Dying Toward New Life

February 25, 2016 § Leave a comment

Last night I found myself reuniting with an old friend I had fallen out of touch with. It was a wonderfully uplifting experience. There were tears of joy and plans in the works for rebuilding the friendship.

Then I woke up from the dream. Hopes were dashed against the Rocks of Reality as I face the fact that things are still broken.

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Thankfully, I have been spending a lot of time in the gospel of John lately in the course of teaching our high school youth group, and John reveals a lot of what Jesus does with broken things. In chapter 5, Jesus heals an invalid who is soon busted by the Sabbath police for carrying home the mat he no longer needed to lie on. This man who had been given new life and health could not even give the Jewish leaders the name of the Man who gave it to him. Jesus later catches up with the guy to make sure he doesn’t miss the fact that Jesus is more interested in the conquest of the man’s ongoing sin than his physical sickness (v.14). The goal was not just life, but new life in Jesus Christ, the total restoration of what was lost since sin entered the world.

1373854123_9237_poolGOD AT WORK

This becomes clearer when the Jews then lay into Jesus about healing on the Sabbath. Verse 17: “In His defense Jesus said to them, ‘My Father is always at His work to this very day, and I too am working.'”

Jesus goes on to explain He “can do only what he sees His Father doing, because whatever the Father does the Son also does.” At the same time, “the Father…has entrusted all judgment to the Son.”  (vs.19,27)

I don’t think the Jews were really listening at this point because they’d just a heard Jesus “making Himself equal with God,” (v.18) and began thinking about how to kill Him because of this claim to deity.

God says we should believe what He says about His Son, and by looking at the Son we can recognize God the Father. Jesus, appointed by the Father as judge over all, says, “whoever hears My word and believes Him who sent Me has eternal life and will not be judged, but has crossed over from death to life.” (v.24) Salvation in Christ means restoration to a new life.

But what is the aforementioned  “work” that Jesus and the Father are doing? The next 5 verses are a clue.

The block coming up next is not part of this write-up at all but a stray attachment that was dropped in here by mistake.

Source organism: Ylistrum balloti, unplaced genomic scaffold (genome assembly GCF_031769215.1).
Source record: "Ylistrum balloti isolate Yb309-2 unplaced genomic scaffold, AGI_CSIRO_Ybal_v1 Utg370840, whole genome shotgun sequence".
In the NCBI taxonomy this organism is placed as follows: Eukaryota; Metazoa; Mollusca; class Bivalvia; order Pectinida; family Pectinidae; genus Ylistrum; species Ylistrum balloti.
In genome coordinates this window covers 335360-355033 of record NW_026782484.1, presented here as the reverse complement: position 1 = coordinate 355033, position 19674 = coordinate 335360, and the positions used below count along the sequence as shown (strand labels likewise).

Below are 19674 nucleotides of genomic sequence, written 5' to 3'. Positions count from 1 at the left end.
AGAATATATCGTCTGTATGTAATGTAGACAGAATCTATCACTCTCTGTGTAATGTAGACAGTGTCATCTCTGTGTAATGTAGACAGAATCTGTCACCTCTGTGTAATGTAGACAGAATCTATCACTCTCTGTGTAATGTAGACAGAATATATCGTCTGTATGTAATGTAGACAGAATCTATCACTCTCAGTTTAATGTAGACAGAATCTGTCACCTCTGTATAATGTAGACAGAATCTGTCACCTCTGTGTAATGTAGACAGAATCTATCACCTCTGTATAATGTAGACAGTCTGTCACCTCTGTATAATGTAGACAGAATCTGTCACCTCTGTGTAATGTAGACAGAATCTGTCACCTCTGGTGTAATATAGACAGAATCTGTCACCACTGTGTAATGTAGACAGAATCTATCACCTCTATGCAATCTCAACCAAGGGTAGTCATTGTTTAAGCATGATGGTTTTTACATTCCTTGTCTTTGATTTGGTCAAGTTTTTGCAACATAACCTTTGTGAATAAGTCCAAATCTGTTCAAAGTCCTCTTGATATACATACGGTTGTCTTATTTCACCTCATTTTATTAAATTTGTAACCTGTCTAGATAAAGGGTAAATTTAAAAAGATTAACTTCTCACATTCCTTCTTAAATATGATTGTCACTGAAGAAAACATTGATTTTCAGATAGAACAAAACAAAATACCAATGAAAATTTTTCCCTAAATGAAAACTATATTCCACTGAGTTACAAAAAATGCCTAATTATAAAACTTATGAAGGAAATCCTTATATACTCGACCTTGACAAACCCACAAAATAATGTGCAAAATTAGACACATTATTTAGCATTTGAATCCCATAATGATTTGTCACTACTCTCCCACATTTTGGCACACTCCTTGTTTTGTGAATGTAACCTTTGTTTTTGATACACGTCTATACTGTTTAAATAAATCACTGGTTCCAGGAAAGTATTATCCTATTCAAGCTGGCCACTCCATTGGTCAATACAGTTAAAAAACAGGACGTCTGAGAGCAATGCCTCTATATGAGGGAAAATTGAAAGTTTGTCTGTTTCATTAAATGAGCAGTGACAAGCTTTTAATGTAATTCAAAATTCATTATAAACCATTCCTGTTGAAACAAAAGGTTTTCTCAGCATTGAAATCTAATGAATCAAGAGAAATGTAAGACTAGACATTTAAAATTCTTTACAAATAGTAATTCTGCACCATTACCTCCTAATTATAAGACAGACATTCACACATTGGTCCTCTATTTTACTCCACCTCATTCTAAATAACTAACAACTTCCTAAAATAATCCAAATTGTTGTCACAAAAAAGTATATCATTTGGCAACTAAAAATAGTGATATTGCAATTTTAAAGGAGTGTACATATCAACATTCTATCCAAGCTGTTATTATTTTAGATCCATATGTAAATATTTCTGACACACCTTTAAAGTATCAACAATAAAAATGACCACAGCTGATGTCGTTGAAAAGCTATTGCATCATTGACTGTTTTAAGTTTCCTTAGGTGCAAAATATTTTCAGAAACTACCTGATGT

“Very truly I tell you, a time is coming and has now come when the dead will hear the voice of the Son of God and those who hear will live. For as the Father has life in Himself, so He has granted the Son also to have life in Himself. And He has given Him authority to judge because He is the Son of Man. Do not be amazed at this, for a time is coming when all who are in their graves will hear His voice and come out—those who have done what is good will rise to live, and those who have done what is evil will rise to be condemned.” (vs.25-29)

Imagine that. The same voice that spoke the universe into existence (Gen. 1:3), the “Word” who “became flesh and dwelt among us” (John 1:14), the One who would call Lazarus forth from the tomb after 4 days of decay (John 11:43), the Jesus that spoke to John on Patmos of His future “making all things new” (Rev. 21:5)— this Lord will one day call every soul from every grave. Those who believe in the name of Jesus will not be condemned in the judgment that follows, but have “crossed over from death to life.”

The “work” Jesus mentions seems to be the work that God has been busy with since shortly after creation, and that’s His working on the redemption and restoration of a “good” creation gone bad because of sin. After observing what He had made, God rested on the 7th day (Gen. 2:2,3). That was God’s one and only Sabbath rest, and it was not to His benefit, but ours. The Sabbath God calls us to observe was “made for man,” (Mark 2:27). So Jesus, who is God, was not obligated to rest for the Sabbath, but is continually working with the Father. “To this very day” points to the present time when Jesus dwelt among us, because He’d come to sacrifice Himself for our sins (which we all needed, because none are “good”). On the cross, the Son of God conquered death and brought us new life.

FROM THE GRAVEthe-walking-dead-02

The Walking Dead series of AMC fame is not the waking dead of Jesus’ time. The resurrection of people (at least 9 recorded in Scripture) went a little differently. Modern zombie pop culture has tattered and worm-ridden half-dead humans limping along with open sores, missing limbs and a craving for brains. When Jesus—or the apostles in Jesus’ name—physically called someone back from death or disease or demon possession (Luke 7:11-16; John 9:1-17; Matthew 12:22), a picture of what God offers spiritually, they were completely restored and in their right minds (Luke 8:35). Not just life, but health. People with withered limbs, blind eyes, deaf ears, leprous sores and chronic bleeding were made completely whole and strong again. And this included Jesus’ own resurrected body, save a few scars to remind His followers of what He did for them.

Christians “are buried together with Him by baptism into death; that as Christ is risen from the dead by the glory of the Father, so we also may walk in newness of life.” (Romans 6:4) In a way, we who place our hope in Jesus Christ are dying toward new life. People die, families fall apart, friendships break down, and things fade away. But our hope is in the plague of a sick creation one Day giving way to the glorious experience of God’s eternal salvation. We are alive in Christ now, but we look forward to a fully redeemed and restored creation, where our glorified bodies and our relationship with God and neighbor fully realize new life.

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